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May|June 2005


By Lincoln Caplan

THE SUPREME COURT RECENTLY MADE HISTORY by citing a blog. Called "Sentencing Law and Policy," it's a year-old web log by Douglas Berman, a professor of law at Ohio State University ( Berman was reacting to the hubbub about Congress's 1984 act setting forth guidelines for sentencing. Federal judges had to follow the guidelines until the court ruled them unconstitutional in January—a decision that referred to Berman's blog as the place to find a Justice Department memo about how prosecutors could get courts to increase sentences beyond the maximum in the guidelines. Berman launched his blog in part because the law was changing so rapidly that his recommendations would be stale if he published them in traditional law reviews.

Berman's is among the best law blogs in the country, though not the best known. That may be "The Volokh Conspiracy," a three-year-old group effort featuring conservative views that is led by UCLA law professor Eugene Volokh ( Or it may be "Underneath Their Robes," launched last summer by the anonymous A3G (Article III Groupie), who says her blog is about her "obsession" with federal judges, which extends to her picking Manhattan trial judge Kimba Wood as the hottest one ( Or it may be "How Appealing," the three-year-old blog specializing in appellate law, written by a Philadelphia lawyer named Howard Bashman and so respected that I'd mention it even if it weren't hosted by this magazine (

In 2004, according to the Pew Internet Project, blog traffic skyrocketed, increasing by 58 percent in a year when overall net traffic was up only 6 percent. Still, 62 percent of Internet users in the Pew survey said they had never heard of blogs. The fledgling status of blogs means their track record is too slight to stand in the way of grandiose claims about them. Media critics hail them as a populist advance, a form of grassroots journalism. Since anyone with a computer can blog, the form allows bloggers to reach an audience without having to please gatekeepers in the mainstream media. Bloggers can speak directly to the people, the argument goes, the uncredentialed competing with the credentialed. "We fact-check your ass," as the early blogger Ken Layne put it, and bloggers have helped take down top journalists like former CBS News anchor Dan Rather.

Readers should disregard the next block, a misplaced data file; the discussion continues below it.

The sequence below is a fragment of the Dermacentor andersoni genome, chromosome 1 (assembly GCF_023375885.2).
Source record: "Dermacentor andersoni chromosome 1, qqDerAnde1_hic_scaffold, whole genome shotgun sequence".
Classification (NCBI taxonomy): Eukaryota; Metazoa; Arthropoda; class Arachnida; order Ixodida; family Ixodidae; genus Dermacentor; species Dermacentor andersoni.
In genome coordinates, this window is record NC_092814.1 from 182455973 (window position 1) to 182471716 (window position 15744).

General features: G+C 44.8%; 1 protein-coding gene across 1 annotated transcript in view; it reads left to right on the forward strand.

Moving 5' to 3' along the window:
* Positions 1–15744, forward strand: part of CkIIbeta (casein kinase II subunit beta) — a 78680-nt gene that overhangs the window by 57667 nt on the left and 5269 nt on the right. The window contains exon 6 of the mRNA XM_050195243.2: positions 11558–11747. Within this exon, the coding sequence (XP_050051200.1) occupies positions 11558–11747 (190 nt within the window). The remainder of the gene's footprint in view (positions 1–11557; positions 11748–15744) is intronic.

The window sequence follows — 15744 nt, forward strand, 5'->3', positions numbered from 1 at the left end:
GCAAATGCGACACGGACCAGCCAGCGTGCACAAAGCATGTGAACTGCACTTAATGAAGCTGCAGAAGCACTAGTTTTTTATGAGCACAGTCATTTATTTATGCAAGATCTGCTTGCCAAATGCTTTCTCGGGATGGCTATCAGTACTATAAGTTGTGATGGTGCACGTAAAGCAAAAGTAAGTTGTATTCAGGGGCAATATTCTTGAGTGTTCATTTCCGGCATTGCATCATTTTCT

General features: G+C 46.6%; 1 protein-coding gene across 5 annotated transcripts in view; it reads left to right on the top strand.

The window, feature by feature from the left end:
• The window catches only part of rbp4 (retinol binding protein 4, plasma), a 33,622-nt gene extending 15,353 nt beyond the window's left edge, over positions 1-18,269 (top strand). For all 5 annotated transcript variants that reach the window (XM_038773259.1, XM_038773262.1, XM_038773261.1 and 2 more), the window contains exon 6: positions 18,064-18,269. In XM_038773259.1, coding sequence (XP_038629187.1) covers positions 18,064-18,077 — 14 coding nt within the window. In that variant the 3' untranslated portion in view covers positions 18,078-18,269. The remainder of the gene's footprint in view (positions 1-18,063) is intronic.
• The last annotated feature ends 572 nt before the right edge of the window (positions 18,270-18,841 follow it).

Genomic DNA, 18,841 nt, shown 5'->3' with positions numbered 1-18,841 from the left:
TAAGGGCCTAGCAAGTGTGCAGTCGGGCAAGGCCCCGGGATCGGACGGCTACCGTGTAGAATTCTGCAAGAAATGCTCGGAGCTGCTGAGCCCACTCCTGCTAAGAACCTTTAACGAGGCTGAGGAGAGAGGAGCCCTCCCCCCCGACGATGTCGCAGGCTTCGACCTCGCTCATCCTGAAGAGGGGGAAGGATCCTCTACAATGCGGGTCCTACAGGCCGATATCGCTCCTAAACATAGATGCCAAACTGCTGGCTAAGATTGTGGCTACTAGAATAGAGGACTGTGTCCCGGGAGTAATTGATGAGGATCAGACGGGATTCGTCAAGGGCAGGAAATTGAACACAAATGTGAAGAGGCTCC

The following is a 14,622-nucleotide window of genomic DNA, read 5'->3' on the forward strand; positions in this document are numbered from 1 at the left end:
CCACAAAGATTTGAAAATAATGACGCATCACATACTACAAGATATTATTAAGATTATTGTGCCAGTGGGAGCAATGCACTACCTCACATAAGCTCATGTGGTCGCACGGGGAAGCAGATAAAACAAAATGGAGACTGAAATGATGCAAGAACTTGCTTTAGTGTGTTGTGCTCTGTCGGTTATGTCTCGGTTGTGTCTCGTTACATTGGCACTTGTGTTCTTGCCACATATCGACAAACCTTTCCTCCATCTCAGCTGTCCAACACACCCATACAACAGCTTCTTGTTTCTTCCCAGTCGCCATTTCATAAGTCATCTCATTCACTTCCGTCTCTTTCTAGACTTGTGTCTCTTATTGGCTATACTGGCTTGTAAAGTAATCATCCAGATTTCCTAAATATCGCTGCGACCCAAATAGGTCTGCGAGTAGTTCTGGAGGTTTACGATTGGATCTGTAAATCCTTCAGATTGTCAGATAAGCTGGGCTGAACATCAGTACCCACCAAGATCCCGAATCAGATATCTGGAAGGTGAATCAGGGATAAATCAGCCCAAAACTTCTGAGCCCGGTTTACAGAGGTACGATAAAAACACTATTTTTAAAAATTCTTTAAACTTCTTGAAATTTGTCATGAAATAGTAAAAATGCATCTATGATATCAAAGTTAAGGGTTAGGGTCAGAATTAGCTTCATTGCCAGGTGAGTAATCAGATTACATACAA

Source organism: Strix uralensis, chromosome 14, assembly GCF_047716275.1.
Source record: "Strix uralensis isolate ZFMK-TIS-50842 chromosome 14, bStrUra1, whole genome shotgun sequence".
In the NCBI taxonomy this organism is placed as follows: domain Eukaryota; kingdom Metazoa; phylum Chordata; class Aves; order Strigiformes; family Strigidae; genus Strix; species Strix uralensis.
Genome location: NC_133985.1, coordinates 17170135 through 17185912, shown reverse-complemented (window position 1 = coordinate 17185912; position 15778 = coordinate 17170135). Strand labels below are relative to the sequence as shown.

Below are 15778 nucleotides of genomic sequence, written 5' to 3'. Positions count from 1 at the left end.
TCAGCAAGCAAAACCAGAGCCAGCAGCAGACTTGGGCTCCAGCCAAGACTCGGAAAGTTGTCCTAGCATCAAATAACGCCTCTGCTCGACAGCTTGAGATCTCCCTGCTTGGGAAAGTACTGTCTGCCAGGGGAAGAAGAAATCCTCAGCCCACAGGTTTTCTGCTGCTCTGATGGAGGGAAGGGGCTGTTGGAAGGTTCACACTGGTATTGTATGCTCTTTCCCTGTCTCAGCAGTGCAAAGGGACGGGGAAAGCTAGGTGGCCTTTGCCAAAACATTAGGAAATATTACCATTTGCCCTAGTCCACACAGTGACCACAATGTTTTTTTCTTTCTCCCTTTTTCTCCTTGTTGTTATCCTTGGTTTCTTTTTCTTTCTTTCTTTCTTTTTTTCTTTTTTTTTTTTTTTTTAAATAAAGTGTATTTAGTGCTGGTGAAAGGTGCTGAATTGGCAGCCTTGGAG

But that doesn't mean the sans-culottes want to be treated differently than the aristocrats when it comes to privileges. In a California lawsuit about whether the state's shield law for journalists protects the confidentiality of bloggers' sources, a trial judge ruled that no protection existed for three so-called rumor sites that blogged about unreleased Apple products. But the debate is just beginning. To answer the meta-question—are bloggers journalists?—some contend that bloggers are if they say so, or if they seem to do what journalists do. Never mind the irony of bloggers' insisting on being classified as journalists at a moment when that's not necessarily a mark of distinction, with courts saying reporters can be thrown in jail when they invoke the sort of privilege bloggers were denied in California.

BERMAN'S BLOG IS ALSO A BLAWG, however: a blog about the law. Most blawgers are law professors, lawyers, or law students and, reading what they post online, you realize that they're not the uncredentialed challenging credentialed journalists, but credentialed lawyers (or lawyers-in-the-making) endeavoring to take back their subject from journalists and talking heads. While much of their content is gossip, a lot is commentary geared toward legal experts and virtually impenetrable for anyone else. Rather than being a populist advance, blawgs are often outlets for rarefied material.

A generation ago, the goal of influential forms of journalism was to make the news broadly accessible and give us a common basis for making social choices. Journalism about the law shared those aims. Since the trial of O. J. Simpson a decade ago, however, journalism in general and especially about law has been defined by narrowcasting. The popular media are full of legal coverage, but much is of a limited kind—about celebrity justice or the controversy du jour—with each type of journalism aimed at a different audience.

You can herald blawgs as providing analysis, information, and opinion in a new form. You can dismiss some as a way for people with tenure and a lofty opinion of themselves to have their say in yet another forum. However you slot them, the impulse to blog often seems to be the opposite of the effect of blawgs. The key ones are efforts by lawyers and academics to be public voices, to matter outside the legal world, to connect. Yet while blawgs are blogs, they rarely have the populist touch that is supposed to make blogs blogs.

Lincoln Caplan is the editor and president of Legal Affairs.

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